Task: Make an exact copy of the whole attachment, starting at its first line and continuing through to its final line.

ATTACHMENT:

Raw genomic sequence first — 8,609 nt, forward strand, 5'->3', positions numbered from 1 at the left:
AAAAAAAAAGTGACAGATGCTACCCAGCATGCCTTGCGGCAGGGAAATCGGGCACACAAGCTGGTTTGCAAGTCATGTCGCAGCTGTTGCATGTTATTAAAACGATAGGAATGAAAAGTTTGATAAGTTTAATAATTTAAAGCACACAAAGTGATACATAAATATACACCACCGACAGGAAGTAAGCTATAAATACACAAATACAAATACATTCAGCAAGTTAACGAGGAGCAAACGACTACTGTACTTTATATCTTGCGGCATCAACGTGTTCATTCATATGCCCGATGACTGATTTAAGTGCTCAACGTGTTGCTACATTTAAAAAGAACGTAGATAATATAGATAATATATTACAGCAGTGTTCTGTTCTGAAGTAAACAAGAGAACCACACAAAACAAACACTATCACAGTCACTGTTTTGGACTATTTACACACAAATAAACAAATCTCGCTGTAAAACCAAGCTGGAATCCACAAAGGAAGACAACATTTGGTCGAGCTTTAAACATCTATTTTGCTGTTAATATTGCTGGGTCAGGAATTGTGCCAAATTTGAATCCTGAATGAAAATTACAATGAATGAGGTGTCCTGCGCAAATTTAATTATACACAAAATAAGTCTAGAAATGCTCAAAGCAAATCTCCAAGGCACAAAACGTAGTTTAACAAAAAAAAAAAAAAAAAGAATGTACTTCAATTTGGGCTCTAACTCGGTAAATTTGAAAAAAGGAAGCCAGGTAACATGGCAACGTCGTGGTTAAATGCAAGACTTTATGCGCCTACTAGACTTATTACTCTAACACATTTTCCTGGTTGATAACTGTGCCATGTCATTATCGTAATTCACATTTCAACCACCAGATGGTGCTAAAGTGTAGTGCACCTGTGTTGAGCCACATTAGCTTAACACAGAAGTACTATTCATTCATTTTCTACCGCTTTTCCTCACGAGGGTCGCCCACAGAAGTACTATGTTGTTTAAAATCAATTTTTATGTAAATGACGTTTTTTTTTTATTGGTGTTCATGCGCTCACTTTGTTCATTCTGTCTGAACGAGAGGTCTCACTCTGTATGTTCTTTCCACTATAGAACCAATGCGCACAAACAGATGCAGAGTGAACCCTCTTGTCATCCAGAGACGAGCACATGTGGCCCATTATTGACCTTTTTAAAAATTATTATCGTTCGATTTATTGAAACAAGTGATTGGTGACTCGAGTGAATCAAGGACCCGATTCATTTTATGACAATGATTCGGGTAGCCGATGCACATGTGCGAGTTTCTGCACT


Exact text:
Raw genomic sequence first — 8,609 nt, forward strand, 5'->3', positions numbered from 1 at the left:
AAAAAAAAAGTGACAGATGCTACCCAGCATGCCTTGCGGCAGGGAAATCGGGCACACAAGCTGGTTTGCAAGTCATGTCGCAGCTGTTGCATGTTATTAAAACGATAGGAATGAAAAGTTTGATAAGTTTAATAATTTAAAGCACACAAAGTGATACATAAATATACACCACCGACAGGAAGTAAGCTATAAATACACAAATACAAATACATTCAGCAAGTTAACGAGGAGCAAACGACTACTGTACTTTATATCTTGCGGCATCAACGTGTTCATTCATATGCCCGATGACTGATTTAAGTGCTCAACGTGTTGCTACATTTAAAAAGAACGTAGATAATATAGATAATATATTACAGCAGTGTTCTGTTCTGAAGTAAACAAGAGAACCACACAAAACAAACACTATCACAGTCACTGTTTTGGACTATTTACACACAAATAAACAAATCTCGCTGTAAAACCAAGCTGGAATCCACAAAGGAAGACAACATTTGGTCGAGCTTTAAACATCTATTTTGCTGTTAATATTGCTGGGTCAGGAATTGTGCCAAATTTGAATCCTGAATGAAAATTACAATGAATGAGGTGTCCTGCGCAAATTTAATTATACACAAAATAAGTCTAGAAATGCTCAAAGCAAATCTCCAAGGCACAAAACGTAGTTTAACAAAAAAAAAAAAAAAAAGAATGTACTTCAATTTGGGCTCTAACTCGGTAAATTTGAAAAAAGGAAGCCAGGTAACATGGCAACGTCGTGGTTAAATGCAAGACTTTATGCGCCTACTAGACTTATTACTCTAACACATTTTCCTGGTTGATAACTGTGCCATGTCATTATCGTAATTCACATTTCAACCACCAGATGGTGCTAAAGTGTAGTGCACCTGTGTTGAGCCACATTAGCTTAACACAGAAGTACTATTCATTCATTTTCTACCGCTTTTCCTCACGAGGGTCGCCCACAGAAGTACTATGTTGTTTAAAATCAATTTTTATGTAAATGACGTTTTTTTTTTATTGGTGTTCATGCGCTCACTTTGTTCATTCTGTCTGAACGAGAGGTCTCACTCTGTATGTTCTTTCCACTATAGAACCAATGCGCACAAACAGATGCAGAGTGAACCCTCTTGTCATCCAGAGACGAGCACATGTGGCCCATTATTGACCTTTTTAAAAATTATTATCGTTCGATTTATTGAAACAAGTGATTGGTGACTCGAGTGAATCAAGGACCCGATTCATTTTATGACAATGATTCGGGTAGCCGATGCACATGTGCGAGTTTCTGCACT